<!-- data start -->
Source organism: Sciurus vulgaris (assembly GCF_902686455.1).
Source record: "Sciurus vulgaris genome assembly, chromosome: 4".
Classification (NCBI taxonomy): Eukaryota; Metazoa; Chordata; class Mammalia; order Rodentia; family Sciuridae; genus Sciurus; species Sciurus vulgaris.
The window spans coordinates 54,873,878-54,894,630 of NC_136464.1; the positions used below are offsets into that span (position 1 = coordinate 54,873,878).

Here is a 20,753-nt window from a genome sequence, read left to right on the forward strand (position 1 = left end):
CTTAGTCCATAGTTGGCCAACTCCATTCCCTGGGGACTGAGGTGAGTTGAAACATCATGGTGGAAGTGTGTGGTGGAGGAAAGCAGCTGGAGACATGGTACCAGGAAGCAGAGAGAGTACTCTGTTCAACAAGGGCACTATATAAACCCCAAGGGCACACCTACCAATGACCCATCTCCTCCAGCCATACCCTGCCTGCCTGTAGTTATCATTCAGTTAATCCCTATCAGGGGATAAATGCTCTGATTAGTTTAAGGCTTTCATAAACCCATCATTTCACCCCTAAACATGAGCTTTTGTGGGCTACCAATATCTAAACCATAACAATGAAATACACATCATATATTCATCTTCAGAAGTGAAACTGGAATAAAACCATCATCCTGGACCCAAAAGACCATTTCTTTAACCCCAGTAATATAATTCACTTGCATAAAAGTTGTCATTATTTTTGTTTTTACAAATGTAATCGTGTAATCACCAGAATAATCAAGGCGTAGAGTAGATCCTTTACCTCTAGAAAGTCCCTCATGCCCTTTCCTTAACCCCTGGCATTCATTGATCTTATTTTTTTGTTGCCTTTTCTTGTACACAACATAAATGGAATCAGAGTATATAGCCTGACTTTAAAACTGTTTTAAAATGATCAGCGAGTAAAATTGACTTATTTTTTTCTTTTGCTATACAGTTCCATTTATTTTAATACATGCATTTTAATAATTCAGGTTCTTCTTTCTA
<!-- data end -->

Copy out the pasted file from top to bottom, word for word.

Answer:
Source organism: Sciurus vulgaris (assembly GCF_902686455.1).
Source record: "Sciurus vulgaris genome assembly, chromosome: 4".
Classification (NCBI taxonomy): Eukaryota; Metazoa; Chordata; class Mammalia; order Rodentia; family Sciuridae; genus Sciurus; species Sciurus vulgaris.
The window spans coordinates 54,873,878-54,894,630 of NC_136464.1; the positions used below are offsets into that span (position 1 = coordinate 54,873,878).

Here is a 20,753-nt window from a genome sequence, read left to right on the forward strand (position 1 = left end):
CTTAGTCCATAGTTGGCCAACTCCATTCCCTGGGGACTGAGGTGAGTTGAAACATCATGGTGGAAGTGTGTGGTGGAGGAAAGCAGCTGGAGACATGGTACCAGGAAGCAGAGAGAGTACTCTGTTCAACAAGGGCACTATATAAACCCCAAGGGCACACCTACCAATGACCCATCTCCTCCAGCCATACCCTGCCTGCCTGTAGTTATCATTCAGTTAATCCCTATCAGGGGATAAATGCTCTGATTAGTTTAAGGCTTTCATAAACCCATCATTTCACCCCTAAACATGAGCTTTTGTGGGCTACCAATATCTAAACCATAACAATGAAATACACATCATATATTCATCTTCAGAAGTGAAACTGGAATAAAACCATCATCCTGGACCCAAAAGACCATTTCTTTAACCCCAGTAATATAATTCACTTGCATAAAAGTTGTCATTATTTTTGTTTTTACAAATGTAATCGTGTAATCACCAGAATAATCAAGGCGTAGAGTAGATCCTTTACCTCTAGAAAGTCCCTCATGCCCTTTCCTTAACCCCTGGCATTCATTGATCTTATTTTTTTGTTGCCTTTTCTTGTACACAACATAAATGGAATCAGAGTATATAGCCTGACTTTAAAACTGTTTTAAAATGATCAGCGAGTAAAATTGACTTATTTTTTTCTTTTGCTATACAGTTCCATTTATTTTAATACATGCATTTTAATAATTCAGGTTCTTCTTTCTA